Treasures of a Brilliant Man
Charles Marion Russell’s studio, made of red cedar telephone poles, and his simple, two-story house are located at 400 13th Street North in Great Falls. These historic buildings are part of what makes up the CM Russell Museum.
In 1928, not long after Russell’s death, his wife, Nancy, sold their house to the city of Great Falls, along with two other lots for $20,000. The log cabin studio and its contents were given to the city as a $5,000 donation. In 1930, the Russell Memorial Committee re-opened his cabin studio as the “Russell Memorial.” Although it was now a tribute to Russell’s works, the house still belonged to the city of Great Falls. The Trigg family, long-time friends of the Russells, donated their family’s collection of Russell’s work to the Memorial in 1951. This would provide a permanent collection – the “Trigg-C.M. Russell Foundation, Inc.”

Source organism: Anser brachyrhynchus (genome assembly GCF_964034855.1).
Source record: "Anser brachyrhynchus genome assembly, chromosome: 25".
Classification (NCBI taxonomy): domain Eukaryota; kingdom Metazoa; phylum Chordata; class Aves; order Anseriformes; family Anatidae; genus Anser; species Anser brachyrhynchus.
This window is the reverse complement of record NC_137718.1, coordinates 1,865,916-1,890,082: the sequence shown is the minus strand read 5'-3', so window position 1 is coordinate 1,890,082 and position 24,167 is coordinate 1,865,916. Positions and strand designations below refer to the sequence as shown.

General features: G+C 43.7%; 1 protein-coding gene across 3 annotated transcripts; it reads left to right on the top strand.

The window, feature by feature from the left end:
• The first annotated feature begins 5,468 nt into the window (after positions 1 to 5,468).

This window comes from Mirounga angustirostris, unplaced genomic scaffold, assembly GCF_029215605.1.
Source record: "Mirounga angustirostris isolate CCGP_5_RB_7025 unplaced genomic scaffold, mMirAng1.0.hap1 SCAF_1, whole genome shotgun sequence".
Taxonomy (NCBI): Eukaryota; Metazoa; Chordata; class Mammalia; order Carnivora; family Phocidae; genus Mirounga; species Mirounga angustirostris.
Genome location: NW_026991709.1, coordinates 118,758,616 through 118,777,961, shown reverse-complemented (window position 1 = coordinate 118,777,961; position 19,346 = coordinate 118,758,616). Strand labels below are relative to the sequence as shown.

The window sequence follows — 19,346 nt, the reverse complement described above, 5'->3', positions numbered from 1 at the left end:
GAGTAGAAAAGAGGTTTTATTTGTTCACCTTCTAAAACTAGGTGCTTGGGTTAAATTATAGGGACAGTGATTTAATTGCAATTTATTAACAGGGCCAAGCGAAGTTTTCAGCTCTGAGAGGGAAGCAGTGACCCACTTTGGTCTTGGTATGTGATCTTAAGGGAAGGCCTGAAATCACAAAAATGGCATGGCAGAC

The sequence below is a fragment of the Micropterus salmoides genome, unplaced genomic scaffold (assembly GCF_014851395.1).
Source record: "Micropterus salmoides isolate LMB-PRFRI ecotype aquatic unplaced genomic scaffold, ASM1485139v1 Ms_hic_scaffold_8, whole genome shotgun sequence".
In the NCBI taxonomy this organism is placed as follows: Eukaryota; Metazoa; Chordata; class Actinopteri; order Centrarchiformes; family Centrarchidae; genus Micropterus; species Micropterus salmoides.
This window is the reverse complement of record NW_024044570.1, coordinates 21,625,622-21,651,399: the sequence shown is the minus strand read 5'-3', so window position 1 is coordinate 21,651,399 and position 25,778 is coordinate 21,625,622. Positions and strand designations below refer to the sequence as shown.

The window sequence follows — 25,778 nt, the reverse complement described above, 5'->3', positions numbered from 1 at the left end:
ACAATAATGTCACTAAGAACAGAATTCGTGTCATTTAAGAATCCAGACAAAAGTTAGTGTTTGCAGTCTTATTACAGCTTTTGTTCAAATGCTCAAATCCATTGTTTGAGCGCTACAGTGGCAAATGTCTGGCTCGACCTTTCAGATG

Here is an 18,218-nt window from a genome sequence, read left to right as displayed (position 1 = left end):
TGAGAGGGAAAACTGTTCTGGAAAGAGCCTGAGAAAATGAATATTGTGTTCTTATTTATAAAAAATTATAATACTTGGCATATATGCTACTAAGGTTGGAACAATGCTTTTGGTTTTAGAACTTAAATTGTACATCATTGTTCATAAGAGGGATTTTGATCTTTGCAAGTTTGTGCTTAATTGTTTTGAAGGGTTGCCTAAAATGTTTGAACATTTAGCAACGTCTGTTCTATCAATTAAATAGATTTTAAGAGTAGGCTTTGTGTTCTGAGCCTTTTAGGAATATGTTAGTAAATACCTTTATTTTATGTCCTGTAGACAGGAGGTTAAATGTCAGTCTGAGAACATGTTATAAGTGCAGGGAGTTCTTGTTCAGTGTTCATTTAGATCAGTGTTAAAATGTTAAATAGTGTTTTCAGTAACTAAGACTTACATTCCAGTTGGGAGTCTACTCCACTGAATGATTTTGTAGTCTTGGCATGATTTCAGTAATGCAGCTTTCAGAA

In 1953, the C.M. Russell Gallery, which had obtained the Trigg Gallery, opened with approximately 175 pieces on display. In 1960, the house was left vacated and deemed a fire hazard. Near Demolition, the Great Falls Garden Club picked up the project of re-establishing the house and made the decision to broaden the museum’s collection to include contemporary Western art.
The C.M. Russell Museum is one of four museums today that holds a large collection of Russell’s work. As part of the support for Western art and Charlie Russell, Western Art Week was started by Norma Ashby in 1969. The week-long event has continued to grow since its inaugural year and keeps the legacy of Charlie Russell and his namesake museum alive.